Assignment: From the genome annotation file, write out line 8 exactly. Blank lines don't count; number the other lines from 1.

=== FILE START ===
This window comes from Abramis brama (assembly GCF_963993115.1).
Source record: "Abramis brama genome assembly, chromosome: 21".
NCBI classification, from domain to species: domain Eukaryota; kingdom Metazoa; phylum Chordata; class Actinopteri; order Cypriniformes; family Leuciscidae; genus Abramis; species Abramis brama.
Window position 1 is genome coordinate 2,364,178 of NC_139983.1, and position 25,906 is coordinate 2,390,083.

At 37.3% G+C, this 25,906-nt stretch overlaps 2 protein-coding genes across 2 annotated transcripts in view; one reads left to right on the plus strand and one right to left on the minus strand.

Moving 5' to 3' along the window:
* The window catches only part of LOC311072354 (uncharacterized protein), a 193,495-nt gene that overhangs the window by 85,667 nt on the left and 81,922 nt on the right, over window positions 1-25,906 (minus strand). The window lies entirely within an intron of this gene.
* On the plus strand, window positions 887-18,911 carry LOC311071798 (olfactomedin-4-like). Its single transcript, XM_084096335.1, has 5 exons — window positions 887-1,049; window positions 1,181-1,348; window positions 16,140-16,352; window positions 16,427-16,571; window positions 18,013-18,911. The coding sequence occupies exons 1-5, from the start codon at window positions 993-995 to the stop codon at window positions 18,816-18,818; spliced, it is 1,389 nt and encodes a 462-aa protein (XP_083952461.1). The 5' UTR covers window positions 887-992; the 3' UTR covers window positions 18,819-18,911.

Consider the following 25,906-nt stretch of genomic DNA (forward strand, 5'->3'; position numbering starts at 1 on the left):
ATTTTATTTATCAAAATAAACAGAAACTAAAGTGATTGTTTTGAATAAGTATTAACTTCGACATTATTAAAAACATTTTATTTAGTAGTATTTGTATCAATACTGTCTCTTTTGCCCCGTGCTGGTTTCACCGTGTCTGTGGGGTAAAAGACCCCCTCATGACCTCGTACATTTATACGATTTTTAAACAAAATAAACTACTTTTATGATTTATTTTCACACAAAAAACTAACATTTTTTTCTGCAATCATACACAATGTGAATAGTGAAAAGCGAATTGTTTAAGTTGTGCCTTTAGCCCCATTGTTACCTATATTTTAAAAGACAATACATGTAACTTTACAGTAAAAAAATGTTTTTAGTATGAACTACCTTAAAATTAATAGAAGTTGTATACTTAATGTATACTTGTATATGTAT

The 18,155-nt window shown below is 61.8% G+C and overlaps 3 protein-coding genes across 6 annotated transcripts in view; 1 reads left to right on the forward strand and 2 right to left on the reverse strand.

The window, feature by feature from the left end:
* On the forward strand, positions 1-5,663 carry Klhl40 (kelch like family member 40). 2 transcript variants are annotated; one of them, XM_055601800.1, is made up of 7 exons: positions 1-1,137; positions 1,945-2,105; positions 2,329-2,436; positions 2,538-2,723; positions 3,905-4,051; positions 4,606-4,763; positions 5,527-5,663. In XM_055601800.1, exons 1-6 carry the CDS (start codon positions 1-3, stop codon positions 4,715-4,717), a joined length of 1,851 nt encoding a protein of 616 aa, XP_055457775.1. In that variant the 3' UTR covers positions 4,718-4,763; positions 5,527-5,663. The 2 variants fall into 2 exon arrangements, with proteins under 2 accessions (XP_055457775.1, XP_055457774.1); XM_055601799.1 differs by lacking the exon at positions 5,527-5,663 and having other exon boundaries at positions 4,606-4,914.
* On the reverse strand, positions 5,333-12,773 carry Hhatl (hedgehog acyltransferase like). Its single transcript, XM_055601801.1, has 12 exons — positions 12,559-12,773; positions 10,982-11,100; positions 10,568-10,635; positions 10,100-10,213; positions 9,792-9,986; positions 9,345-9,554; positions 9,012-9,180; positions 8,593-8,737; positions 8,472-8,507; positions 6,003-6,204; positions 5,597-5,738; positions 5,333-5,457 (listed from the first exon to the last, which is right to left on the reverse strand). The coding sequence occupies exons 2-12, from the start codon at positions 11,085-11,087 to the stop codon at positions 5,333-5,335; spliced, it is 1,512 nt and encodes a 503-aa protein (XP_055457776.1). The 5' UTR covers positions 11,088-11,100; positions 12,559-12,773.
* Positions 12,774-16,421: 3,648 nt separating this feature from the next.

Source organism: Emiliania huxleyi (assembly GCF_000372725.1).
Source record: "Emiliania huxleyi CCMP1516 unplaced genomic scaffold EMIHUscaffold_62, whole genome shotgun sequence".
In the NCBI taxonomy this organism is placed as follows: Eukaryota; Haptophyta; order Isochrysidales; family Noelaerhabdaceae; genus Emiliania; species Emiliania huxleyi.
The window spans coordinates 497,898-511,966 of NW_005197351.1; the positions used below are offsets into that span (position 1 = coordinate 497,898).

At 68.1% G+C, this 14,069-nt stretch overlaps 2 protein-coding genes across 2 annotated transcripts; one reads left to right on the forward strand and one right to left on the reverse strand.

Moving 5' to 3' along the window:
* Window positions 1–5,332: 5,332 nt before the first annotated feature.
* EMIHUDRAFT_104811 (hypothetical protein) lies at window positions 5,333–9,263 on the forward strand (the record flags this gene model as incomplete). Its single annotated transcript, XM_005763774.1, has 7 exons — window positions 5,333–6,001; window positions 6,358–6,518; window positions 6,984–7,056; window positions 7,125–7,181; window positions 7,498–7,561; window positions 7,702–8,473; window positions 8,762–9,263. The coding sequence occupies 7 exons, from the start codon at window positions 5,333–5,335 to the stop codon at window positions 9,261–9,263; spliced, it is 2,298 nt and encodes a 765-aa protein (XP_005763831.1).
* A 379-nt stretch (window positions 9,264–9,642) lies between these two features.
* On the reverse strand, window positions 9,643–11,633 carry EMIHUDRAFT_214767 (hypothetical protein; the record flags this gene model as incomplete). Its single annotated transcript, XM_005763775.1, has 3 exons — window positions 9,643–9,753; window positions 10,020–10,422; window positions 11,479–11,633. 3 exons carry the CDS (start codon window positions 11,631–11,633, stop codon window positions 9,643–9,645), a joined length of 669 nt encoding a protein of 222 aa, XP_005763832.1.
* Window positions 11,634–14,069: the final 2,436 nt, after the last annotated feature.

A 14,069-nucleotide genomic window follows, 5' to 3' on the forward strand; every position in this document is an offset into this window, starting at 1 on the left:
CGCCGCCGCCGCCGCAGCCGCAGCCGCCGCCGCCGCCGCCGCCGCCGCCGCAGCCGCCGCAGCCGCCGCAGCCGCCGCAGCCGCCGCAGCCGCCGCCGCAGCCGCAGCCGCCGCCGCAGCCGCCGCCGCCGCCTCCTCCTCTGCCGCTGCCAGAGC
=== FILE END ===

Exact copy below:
* On the plus strand, window positions 887-18,911 carry LOC311071798 (olfactomedin-4-like). Its single transcript, XM_084096335.1, has 5 exons — window positions 887-1,049; window positions 1,181-1,348; window positions 16,140-16,352; window positions 16,427-16,571; window positions 18,013-18,911. The coding sequence occupies exons 1-5, from the start codon at window positions 993-995 to the stop codon at window positions 18,816-18,818; spliced, it is 1,389 nt and encodes a 462-aa protein (XP_083952461.1). The 5' UTR covers window positions 887-992; the 3' UTR covers window positions 18,819-18,911.